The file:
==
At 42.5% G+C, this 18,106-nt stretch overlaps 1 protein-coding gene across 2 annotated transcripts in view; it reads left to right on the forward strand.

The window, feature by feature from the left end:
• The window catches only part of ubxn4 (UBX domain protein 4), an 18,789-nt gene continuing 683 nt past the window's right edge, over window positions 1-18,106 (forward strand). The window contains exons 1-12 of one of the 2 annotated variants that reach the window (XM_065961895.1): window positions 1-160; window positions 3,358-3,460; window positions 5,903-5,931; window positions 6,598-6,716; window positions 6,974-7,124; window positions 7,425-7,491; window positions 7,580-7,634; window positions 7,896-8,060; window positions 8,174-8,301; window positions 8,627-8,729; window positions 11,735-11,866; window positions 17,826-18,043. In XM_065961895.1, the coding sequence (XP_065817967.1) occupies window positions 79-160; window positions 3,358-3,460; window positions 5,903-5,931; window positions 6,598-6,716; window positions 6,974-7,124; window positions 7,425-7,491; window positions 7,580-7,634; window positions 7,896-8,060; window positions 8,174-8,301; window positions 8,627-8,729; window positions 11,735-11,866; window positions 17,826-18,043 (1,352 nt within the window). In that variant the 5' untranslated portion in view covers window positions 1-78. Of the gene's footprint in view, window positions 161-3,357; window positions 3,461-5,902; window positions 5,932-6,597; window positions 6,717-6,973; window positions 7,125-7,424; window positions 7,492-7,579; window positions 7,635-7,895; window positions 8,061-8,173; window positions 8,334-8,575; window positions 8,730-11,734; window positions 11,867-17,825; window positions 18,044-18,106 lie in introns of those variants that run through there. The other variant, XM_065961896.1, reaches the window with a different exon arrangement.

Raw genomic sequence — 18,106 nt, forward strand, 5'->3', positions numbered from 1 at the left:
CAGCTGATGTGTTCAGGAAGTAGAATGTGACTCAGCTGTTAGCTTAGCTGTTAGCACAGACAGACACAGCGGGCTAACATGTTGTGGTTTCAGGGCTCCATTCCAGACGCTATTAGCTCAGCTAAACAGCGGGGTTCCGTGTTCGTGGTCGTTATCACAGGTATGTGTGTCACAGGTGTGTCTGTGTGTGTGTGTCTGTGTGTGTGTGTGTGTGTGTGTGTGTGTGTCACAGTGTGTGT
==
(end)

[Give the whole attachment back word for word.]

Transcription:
At 42.5% G+C, this 18,106-nt stretch overlaps 1 protein-coding gene across 2 annotated transcripts in view; it reads left to right on the forward strand.

The window, feature by feature from the left end:
• The window catches only part of ubxn4 (UBX domain protein 4), an 18,789-nt gene continuing 683 nt past the window's right edge, over window positions 1-18,106 (forward strand). The window contains exons 1-12 of one of the 2 annotated variants that reach the window (XM_065961895.1): window positions 1-160; window positions 3,358-3,460; window positions 5,903-5,931; window positions 6,598-6,716; window positions 6,974-7,124; window positions 7,425-7,491; window positions 7,580-7,634; window positions 7,896-8,060; window positions 8,174-8,301; window positions 8,627-8,729; window positions 11,735-11,866; window positions 17,826-18,043. In XM_065961895.1, the coding sequence (XP_065817967.1) occupies window positions 79-160; window positions 3,358-3,460; window positions 5,903-5,931; window positions 6,598-6,716; window positions 6,974-7,124; window positions 7,425-7,491; window positions 7,580-7,634; window positions 7,896-8,060; window positions 8,174-8,301; window positions 8,627-8,729; window positions 11,735-11,866; window positions 17,826-18,043 (1,352 nt within the window). In that variant the 5' untranslated portion in view covers window positions 1-78. Of the gene's footprint in view, window positions 161-3,357; window positions 3,461-5,902; window positions 5,932-6,597; window positions 6,717-6,973; window positions 7,125-7,424; window positions 7,492-7,579; window positions 7,635-7,895; window positions 8,061-8,173; window positions 8,334-8,575; window positions 8,730-11,734; window positions 11,867-17,825; window positions 18,044-18,106 lie in introns of those variants that run through there. The other variant, XM_065961896.1, reaches the window with a different exon arrangement.

Raw genomic sequence — 18,106 nt, forward strand, 5'->3', positions numbered from 1 at the left:
CAGCTGATGTGTTCAGGAAGTAGAATGTGACTCAGCTGTTAGCTTAGCTGTTAGCACAGACAGACACAGCGGGCTAACATGTTGTGGTTTCAGGGCTCCATTCCAGACGCTATTAGCTCAGCTAAACAGCGGGGTTCCGTGTTCGTGGTCGTTATCACAGGTATGTGTGTCACAGGTGTGTCTGTGTGTGTGTGTCTGTGTGTGTGTGTGTGTGTGTGTGTGTGTGTCACAGTGTGTGT